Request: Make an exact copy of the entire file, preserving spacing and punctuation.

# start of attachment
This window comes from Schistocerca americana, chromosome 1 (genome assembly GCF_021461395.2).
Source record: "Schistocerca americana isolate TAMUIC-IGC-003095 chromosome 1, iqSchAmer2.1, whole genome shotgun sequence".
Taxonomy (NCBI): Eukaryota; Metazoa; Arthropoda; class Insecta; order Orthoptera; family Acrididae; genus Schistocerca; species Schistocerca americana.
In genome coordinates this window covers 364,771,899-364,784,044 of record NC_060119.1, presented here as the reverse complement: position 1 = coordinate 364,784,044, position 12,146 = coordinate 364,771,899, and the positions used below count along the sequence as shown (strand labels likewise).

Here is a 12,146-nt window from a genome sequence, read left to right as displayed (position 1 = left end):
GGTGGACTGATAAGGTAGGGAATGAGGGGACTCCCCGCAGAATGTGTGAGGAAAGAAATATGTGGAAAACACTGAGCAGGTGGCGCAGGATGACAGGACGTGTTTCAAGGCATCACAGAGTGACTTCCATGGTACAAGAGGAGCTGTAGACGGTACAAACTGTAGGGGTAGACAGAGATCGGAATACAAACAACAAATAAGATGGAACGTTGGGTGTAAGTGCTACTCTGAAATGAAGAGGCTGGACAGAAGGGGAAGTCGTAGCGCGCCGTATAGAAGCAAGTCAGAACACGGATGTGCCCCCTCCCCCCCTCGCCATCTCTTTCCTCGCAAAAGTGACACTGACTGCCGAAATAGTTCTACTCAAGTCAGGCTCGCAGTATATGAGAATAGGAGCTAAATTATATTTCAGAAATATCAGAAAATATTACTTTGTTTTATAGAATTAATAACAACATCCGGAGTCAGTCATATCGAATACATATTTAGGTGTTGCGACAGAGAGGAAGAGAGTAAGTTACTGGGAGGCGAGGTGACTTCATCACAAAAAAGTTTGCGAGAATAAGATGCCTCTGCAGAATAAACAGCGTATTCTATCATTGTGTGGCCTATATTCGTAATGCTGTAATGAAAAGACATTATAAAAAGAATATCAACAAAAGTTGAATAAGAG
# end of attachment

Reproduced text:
This window comes from Schistocerca americana, chromosome 1 (genome assembly GCF_021461395.2).
Source record: "Schistocerca americana isolate TAMUIC-IGC-003095 chromosome 1, iqSchAmer2.1, whole genome shotgun sequence".
Taxonomy (NCBI): Eukaryota; Metazoa; Arthropoda; class Insecta; order Orthoptera; family Acrididae; genus Schistocerca; species Schistocerca americana.
In genome coordinates this window covers 364,771,899-364,784,044 of record NC_060119.1, presented here as the reverse complement: position 1 = coordinate 364,784,044, position 12,146 = coordinate 364,771,899, and the positions used below count along the sequence as shown (strand labels likewise).

Here is a 12,146-nt window from a genome sequence, read left to right as displayed (position 1 = left end):
GGTGGACTGATAAGGTAGGGAATGAGGGGACTCCCCGCAGAATGTGTGAGGAAAGAAATATGTGGAAAACACTGAGCAGGTGGCGCAGGATGACAGGACGTGTTTCAAGGCATCACAGAGTGACTTCCATGGTACAAGAGGAGCTGTAGACGGTACAAACTGTAGGGGTAGACAGAGATCGGAATACAAACAACAAATAAGATGGAACGTTGGGTGTAAGTGCTACTCTGAAATGAAGAGGCTGGACAGAAGGGGAAGTCGTAGCGCGCCGTATAGAAGCAAGTCAGAACACGGATGTGCCCCCTCCCCCCCTCGCCATCTCTTTCCTCGCAAAAGTGACACTGACTGCCGAAATAGTTCTACTCAAGTCAGGCTCGCAGTATATGAGAATAGGAGCTAAATTATATTTCAGAAATATCAGAAAATATTACTTTGTTTTATAGAATTAATAACAACATCCGGAGTCAGTCATATCGAATACATATTTAGGTGTTGCGACAGAGAGGAAGAGAGTAAGTTACTGGGAGGCGAGGTGACTTCATCACAAAAAAGTTTGCGAGAATAAGATGCCTCTGCAGAATAAACAGCGTATTCTATCATTGTGTGGCCTATATTCGTAATGCTGTAATGAAAAGACATTATAAAAAGAATATCAACAAAAGTTGAATAAGAG